On Wednesday, private exporters reported to the USDA the following activity:
 
• Export sales of 585,000 metric tons of soybeans for delivery to China during the 2019/2020 marketing year.
 
• Export sales of 140,000 metric tons of soybeans for delivery to unknown destinations during the 2019/2020 marketing year.
 
The marketing year for soybeans began September 1.

Al Kluis, Kluis Advisors, says the soybean market has the best potential to move higher. “We will be watching to see if the soybean bulls can build any momentum above the 20-day average. This week is the first time we have closed above this line of resistance since October 24.”

Kluis added, “The USDA report on Tuesday was pretty much as expected. We did not see any changes to U.S. production levels for corn and soybeans. We did see a slightly friendly cut to U.S. wheat stocks. The WASDE data was slightly bearish as corn, soybeans, and wheat all saw an increase in world stocks. South American production was left unchanged compared with the November data. This December report once again provided very little fresh news to excite traders.”

READ MORE: USDA Supply/Demand, WASDE Report.

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Tuesday’s Grain Market Review

Because of the USDA making little changes in its December Supply/Demand Report, Tuesday's grain market ends in a narrow trading range.

At the close, March corn futures ended 1¼¢ higher at $3.77; May corn futures finished 1¢ higher at $3.82.
 
January soybean futures closed 4¢ higher at $9.01¾; March soybean futures finished 3¾¢ higher at $9.15¾.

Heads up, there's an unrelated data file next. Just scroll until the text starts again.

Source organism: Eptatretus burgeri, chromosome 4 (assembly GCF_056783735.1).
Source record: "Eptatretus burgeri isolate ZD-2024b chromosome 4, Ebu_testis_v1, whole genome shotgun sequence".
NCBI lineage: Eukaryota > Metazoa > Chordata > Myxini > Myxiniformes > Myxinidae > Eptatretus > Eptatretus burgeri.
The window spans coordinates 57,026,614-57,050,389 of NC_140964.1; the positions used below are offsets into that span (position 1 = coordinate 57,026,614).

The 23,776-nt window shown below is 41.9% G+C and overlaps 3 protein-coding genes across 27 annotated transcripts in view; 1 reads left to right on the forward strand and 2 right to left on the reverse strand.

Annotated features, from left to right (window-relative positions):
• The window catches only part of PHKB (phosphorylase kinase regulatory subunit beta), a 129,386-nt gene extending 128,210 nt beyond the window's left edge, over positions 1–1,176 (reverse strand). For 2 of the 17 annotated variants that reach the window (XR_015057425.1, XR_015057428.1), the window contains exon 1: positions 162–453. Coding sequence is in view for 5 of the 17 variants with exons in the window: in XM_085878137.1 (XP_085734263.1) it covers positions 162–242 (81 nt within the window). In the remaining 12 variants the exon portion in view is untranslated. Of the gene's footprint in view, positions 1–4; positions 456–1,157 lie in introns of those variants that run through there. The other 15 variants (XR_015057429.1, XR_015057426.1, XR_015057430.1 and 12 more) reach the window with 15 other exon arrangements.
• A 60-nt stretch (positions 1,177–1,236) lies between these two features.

March wheat futures closed 1¢ higher at $5.23½.

January soy meal futures finished 20¢ per short ton higher at $298.70. January soy oil futures closed 0.09¢ higher at 31.68¢ per pound.

In the outside markets, the NYMEX crude oil market is 19¢ per barrel higher, the U.S. dollar is lower, and the Dow Jones Industrials are 3 points higher.

Al Kluis, Kluis Advisors, says today’s USDA Supply/Demand Report is not expected to be a game changer.
 
“The monthly December USDA report rarely has any news that shocks the market. We are more likely to see some adjustments to WASDE data, while the U.S. production information will remain unchanged until the January Final Production Report,” Kluis told customers in daily note.”

Kluis added, “After the USDA report this morning at 11 a.m. CST, all attention will shift back to the trade talks and what will happen with the new and existing tariffs. With the right headline, can the soybean bulls push prices back over the $9 mark.”

Kluis added, “The USDA released its final Crop Progress Report for the year on Monday afternoon. The bottom line is that an estimate 6 million acres of corn is still standing in fields. North Dakota was pegged at 43% harvested while South Dakota came in at 83%, Michigan at 74%, and Wisconsin at 74%. Traders will have a difficult time assessing quarterly stocks reports, since these bushels will most likely fall into the on-farm storage category.”

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Monday’s Grain Market Review

At the close of Monday’s trading, soybeans settled higher with corn down slightly.                      

March corn futures closed 1¢ lower at $3.75¾; May corn settled 1¼¢ lower at $3.81¼.

January soybean futures ended 7¾¢ higher at $8.97¼; March soybean futures were 8¢ higher at $9.11¾.

March wheat futures closed 1¾¢ lower at $5.22¾.

January soy meal futures closed 80¢ per short ton lower at $298.50. January soy oil futures settled 0.37¢ higher at 31.59¢ per pound.